Titration of N2O and O2 Gases
Upon completion of this chapter, the reader should be able to:
1. Define titration as a method of drug administration.
2. Understand the significance of titration.
3. Understand the concept of individual biovariability.
4. Recognize the advantages of the ability to adjust sedation levels using N2O/O2 sedation.
Titration is a method of administering a drug in incremental amounts until a desired endpoint is reached (Box 11-1). For N2O/O2 sedation, N2O is given in incremental doses until a patient has reached a comfortable, relaxed state of sedation. The ability to titrate N2O is a significant advantage because it allows the specific amount of drug that is required by that patient to be delivered. If titration is done properly, the patient does not receive any more of the drug than is necessary. Occasionally, patients have had negative experiences with N2O/O2 sedation. In such cases, the operator most likely did not titrate properly; instead, the patient may have received an inappropriate amount of drug. The concept of titration is the single most important skill to be learned by the operator to be a competent, safe administrator of any drug by any route, including N2O (Figure 11-1). The 2006 Joint Guidelines of the AAP and AAPD state that “the concept of titration of drug to effect is critical” and specify that practitioners must know the full effect of a drug dosage before adding another.1The titration technique is regarded as the current standard of care when administering N2O/O2 for sedation.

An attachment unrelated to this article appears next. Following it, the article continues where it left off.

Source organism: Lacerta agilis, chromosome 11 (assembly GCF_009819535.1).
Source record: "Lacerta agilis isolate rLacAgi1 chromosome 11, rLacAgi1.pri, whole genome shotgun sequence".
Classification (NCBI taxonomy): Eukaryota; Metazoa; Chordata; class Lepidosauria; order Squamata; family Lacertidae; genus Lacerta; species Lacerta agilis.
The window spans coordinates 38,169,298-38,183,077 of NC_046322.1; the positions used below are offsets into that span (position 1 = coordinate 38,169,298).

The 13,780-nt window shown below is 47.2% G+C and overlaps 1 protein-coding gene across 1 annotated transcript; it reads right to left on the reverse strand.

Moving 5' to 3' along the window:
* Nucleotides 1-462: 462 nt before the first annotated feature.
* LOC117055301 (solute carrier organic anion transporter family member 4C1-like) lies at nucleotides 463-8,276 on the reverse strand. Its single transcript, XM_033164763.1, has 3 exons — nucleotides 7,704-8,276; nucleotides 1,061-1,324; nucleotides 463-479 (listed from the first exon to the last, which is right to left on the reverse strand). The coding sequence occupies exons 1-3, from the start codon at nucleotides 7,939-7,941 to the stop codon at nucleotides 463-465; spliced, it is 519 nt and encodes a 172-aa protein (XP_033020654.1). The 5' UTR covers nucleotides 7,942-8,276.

The use of a rapid induction technique for N2O/O2 administration has been advocated by some clinicians for years. This technique involves administering a large quantity of N2O (up to 50%) initially to patients, particularly children. Advocates of this technique maintain it is necessary to quickly calm an intensely fearful or uncooperative child. This technique in skilled hands can produce favorable results. The rapid induction technique is not recommended for adults. Pinkham2 describes in the text Pediatric Dentistry: Infancy through Adolescence that the use of high concentrations with a rapid administration technique produces many negative effects.
The use of a 50% N2O and 50% O2 product may be a common practice for some. Seasoned clinicians and researchers Gillman and Lichtigfeld3 advocate the use of the titration technique and advise others that they may have improved success rates when they use this technique instead of a 50% premixed concentration. It is therefore recommended that the rapid induction of high concentrations of N2O not be used with adults; instead it should only be used with children under specific conditions and by a trained pediatric clinician.
A. It is extremely desirable to provide only the amount of a drug necessary for the procedure being performed. This allows for the elimination of the drug from the system, but, more importantly, it creates a positive experience for the patient. With the use of careful titration, vigilant supervision of the patient, and updated equipment, negative experiences with N2O/O2 sedation should be rare.
B. Titration is very important when administering any drug. It minimizes th/>